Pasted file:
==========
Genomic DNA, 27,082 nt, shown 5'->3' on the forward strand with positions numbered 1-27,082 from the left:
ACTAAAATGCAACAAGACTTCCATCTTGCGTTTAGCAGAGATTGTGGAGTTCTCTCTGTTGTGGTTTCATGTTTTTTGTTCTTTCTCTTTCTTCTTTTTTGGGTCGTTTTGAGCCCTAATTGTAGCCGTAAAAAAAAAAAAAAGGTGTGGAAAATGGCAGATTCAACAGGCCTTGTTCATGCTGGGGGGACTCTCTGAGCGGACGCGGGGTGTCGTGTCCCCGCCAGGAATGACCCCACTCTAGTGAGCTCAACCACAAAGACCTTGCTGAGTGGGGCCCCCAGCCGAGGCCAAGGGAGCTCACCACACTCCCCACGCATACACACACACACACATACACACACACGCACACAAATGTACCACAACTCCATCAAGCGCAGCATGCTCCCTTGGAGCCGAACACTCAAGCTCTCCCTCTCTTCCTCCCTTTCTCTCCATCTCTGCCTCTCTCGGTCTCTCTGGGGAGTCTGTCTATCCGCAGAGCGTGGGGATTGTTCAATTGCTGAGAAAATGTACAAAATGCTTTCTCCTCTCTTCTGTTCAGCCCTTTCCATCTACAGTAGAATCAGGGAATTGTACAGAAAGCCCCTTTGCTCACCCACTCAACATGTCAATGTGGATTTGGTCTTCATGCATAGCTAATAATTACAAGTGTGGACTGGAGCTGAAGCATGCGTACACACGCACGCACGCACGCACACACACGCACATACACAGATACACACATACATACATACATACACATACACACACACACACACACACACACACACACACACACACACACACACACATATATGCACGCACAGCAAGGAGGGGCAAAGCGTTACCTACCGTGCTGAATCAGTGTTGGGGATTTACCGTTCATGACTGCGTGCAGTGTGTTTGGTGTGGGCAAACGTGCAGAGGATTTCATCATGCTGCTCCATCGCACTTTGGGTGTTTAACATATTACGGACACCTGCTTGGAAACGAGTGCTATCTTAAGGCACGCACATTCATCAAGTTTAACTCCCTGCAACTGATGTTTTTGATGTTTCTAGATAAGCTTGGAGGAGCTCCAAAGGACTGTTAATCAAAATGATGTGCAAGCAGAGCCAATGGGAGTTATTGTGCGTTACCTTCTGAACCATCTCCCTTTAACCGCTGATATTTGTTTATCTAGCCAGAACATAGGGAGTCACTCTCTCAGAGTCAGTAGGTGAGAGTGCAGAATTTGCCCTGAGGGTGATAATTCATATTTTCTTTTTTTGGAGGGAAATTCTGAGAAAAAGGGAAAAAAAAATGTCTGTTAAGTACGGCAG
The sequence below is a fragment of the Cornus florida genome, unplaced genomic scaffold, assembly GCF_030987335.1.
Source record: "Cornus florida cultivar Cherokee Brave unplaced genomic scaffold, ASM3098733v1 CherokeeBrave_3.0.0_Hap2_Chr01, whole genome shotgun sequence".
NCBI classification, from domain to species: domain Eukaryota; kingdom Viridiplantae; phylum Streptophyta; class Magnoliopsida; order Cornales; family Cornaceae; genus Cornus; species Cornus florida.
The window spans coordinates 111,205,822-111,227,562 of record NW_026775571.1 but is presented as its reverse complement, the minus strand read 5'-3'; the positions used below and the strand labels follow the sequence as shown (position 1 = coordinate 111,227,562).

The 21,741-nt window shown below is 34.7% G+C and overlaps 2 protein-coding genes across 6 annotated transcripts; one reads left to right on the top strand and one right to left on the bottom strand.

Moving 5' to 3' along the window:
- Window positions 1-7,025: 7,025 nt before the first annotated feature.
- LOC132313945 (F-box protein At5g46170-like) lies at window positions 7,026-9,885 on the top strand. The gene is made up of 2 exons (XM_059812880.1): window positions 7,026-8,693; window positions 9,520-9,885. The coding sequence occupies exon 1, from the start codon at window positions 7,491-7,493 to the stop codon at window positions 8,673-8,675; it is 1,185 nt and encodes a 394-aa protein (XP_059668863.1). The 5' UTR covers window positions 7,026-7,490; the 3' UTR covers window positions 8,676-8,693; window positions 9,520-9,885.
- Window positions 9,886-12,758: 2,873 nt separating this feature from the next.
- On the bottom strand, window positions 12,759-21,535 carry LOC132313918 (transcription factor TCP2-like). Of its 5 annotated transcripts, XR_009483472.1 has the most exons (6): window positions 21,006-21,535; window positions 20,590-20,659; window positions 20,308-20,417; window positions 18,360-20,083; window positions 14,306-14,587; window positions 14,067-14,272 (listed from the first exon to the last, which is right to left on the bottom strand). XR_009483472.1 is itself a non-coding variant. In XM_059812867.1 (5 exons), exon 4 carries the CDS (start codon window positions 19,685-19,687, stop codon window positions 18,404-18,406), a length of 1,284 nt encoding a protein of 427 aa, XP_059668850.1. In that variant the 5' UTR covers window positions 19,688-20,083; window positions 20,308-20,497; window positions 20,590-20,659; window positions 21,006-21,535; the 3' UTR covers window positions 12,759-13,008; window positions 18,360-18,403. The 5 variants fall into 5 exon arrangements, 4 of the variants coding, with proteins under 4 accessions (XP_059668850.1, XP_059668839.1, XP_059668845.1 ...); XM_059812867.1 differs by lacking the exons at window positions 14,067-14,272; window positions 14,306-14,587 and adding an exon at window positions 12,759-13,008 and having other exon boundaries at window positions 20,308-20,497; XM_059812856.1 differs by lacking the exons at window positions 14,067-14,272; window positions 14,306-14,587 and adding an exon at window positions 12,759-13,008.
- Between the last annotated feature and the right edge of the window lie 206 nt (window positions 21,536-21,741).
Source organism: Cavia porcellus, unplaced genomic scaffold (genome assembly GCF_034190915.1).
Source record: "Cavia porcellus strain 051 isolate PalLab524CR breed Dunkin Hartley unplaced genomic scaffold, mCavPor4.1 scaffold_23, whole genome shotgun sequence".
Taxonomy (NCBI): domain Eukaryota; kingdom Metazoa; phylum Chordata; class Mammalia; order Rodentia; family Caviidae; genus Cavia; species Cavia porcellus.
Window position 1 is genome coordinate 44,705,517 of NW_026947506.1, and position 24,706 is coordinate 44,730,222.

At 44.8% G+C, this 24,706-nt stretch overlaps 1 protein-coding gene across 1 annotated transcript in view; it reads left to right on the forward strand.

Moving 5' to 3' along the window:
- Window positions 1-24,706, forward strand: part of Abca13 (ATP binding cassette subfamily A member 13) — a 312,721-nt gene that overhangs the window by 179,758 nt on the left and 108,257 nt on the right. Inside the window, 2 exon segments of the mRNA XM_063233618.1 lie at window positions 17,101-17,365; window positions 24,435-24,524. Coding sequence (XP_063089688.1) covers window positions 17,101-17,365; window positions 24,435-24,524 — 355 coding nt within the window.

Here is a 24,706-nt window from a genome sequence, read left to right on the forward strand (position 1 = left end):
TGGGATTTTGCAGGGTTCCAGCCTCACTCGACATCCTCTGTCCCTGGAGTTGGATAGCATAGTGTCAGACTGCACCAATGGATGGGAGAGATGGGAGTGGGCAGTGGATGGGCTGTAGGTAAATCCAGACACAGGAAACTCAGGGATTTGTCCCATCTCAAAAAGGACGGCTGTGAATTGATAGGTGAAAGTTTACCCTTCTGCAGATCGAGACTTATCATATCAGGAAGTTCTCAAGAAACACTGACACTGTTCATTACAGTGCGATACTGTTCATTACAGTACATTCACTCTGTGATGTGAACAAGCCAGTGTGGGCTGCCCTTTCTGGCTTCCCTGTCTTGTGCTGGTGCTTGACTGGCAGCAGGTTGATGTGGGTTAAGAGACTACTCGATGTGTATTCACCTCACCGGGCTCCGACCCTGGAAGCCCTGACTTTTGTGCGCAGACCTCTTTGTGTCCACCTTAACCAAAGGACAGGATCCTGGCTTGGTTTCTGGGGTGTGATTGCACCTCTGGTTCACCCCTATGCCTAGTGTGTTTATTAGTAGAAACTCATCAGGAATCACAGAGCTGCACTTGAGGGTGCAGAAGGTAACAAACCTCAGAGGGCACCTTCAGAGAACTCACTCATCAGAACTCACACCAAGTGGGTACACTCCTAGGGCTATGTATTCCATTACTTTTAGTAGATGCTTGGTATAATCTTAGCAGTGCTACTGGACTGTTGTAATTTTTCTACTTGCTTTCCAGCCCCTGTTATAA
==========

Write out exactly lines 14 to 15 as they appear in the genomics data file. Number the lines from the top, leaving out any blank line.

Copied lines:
Source organism: Cavia porcellus, unplaced genomic scaffold (genome assembly GCF_034190915.1).
Source record: "Cavia porcellus strain 051 isolate PalLab524CR breed Dunkin Hartley unplaced genomic scaffold, mCavPor4.1 scaffold_23, whole genome shotgun sequence".